NBC has retained its status as the late-night leader, but can it continue to stay on top when Stephen Colbert comes to town?
Colbert will take over for David Letterman when he retires next year. The early buzz has been positive, but Jimmy Fallon's ratings have set the standard for the new generation of late-night comics. He has dominated the 11:30 p.m. timeslot for roughly two months.
Jimmy Kimmel has been doing whatever he can to close the gap, but the ABC star has yet to catch up to Fallon.
If Fallon and Kimmel dominate today, how many viewers will be left for Colbert when he joins the CBS (NYSE: CBS) family?
"In terms of just reach for the younger audience, [such as] 18-to-35-year-old males, if you look at it from a peer-to-peer intention standpoint, Colbert is already bigger than Fallon now," Andre Swanston, co-founder and CEO of Tru Optik, told Benzinga. "Here's the question: will that transform into CBS being able to beat NBC in late-night ratings?"
Swanston, whose company provides real-time and predictive audience intelligence for the media, entertainment and advertising industries, said that he wasn't sure if Colbert's current success would transition to CBS. Consumers may be willing to download The Colbert Report, but that doesn't mean they will tune in when Colbert joins a new network.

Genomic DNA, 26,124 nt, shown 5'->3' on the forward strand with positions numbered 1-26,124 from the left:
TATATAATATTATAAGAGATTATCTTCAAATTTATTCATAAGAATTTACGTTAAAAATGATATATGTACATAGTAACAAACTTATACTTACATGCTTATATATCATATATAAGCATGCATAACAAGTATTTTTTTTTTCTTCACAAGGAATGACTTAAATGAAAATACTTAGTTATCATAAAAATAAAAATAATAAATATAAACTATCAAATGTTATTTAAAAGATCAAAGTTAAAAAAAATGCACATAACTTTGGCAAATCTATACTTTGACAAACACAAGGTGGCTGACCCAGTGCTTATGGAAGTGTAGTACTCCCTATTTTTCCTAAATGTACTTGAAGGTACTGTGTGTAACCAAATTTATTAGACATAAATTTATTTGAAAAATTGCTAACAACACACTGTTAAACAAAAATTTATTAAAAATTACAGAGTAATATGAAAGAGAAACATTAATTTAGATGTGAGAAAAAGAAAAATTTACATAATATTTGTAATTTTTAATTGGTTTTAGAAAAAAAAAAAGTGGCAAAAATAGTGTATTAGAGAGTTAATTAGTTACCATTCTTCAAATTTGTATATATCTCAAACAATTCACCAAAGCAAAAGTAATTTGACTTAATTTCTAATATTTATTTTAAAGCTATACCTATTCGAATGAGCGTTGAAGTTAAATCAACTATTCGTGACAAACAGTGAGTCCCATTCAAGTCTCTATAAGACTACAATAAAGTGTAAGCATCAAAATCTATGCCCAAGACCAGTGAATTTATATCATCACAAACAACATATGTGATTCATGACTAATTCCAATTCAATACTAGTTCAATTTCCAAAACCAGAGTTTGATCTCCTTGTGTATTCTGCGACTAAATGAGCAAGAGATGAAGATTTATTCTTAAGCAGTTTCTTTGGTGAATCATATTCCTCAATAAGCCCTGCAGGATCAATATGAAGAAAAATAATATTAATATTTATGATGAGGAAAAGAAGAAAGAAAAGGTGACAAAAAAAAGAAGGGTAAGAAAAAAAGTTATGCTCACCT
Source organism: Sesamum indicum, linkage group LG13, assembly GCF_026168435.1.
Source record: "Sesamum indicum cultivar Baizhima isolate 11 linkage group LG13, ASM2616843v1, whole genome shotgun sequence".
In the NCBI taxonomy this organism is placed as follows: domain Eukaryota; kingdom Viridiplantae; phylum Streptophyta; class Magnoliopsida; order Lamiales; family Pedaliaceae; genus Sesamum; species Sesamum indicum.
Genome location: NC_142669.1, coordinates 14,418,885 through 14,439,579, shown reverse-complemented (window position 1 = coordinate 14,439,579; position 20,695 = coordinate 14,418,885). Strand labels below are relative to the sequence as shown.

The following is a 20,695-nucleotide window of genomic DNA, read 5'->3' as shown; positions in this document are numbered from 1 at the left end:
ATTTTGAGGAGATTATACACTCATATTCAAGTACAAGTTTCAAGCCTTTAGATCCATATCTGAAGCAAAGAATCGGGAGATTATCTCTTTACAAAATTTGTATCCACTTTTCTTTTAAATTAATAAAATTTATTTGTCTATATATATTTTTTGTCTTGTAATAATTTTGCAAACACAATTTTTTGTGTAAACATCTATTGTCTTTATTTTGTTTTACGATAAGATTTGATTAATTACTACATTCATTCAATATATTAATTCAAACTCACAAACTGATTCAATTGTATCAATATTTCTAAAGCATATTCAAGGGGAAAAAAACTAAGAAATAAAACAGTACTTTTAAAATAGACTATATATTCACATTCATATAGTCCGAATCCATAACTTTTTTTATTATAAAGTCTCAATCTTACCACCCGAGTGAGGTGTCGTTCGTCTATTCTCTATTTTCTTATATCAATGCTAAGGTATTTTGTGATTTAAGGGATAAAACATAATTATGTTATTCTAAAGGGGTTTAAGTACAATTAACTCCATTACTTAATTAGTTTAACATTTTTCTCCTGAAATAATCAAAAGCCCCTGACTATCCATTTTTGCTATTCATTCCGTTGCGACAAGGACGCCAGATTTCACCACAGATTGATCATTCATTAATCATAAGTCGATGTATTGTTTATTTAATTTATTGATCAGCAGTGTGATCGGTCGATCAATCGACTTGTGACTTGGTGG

"Here's the other thing: Colbert is not going to be able to do the same show," said Swanston. "Is he even going to be in character? So the question is, is it realistic to think he can translate that audience demand when he has to switch the format of his show…and other stuff? I don't know. It'd be hard to say based on just that.
"But in terms of [that specific] audience intention from a peer-to-peer standpoint, Stephen Colbert's show and Jon Stewart's show are bigger than The Tonight Show with Jimmy Fallon."
Colbert has stated that he will not play the satirical conservative character that he created for his popular Comedy Central series. This indicates that CBS has faith in Colbert's overall persona, not merely the character he currently plays on a competing network.
Pirates may prefer Colbert's brand of humor, but YouTube viewers -- who provide NBC with a small (perhaps insignificant) amount of additional revenue -- are big fans of Fallon:
Disclosure: At the time of this writing, Louis Bedigian had no position in the equities mentioned in this report.
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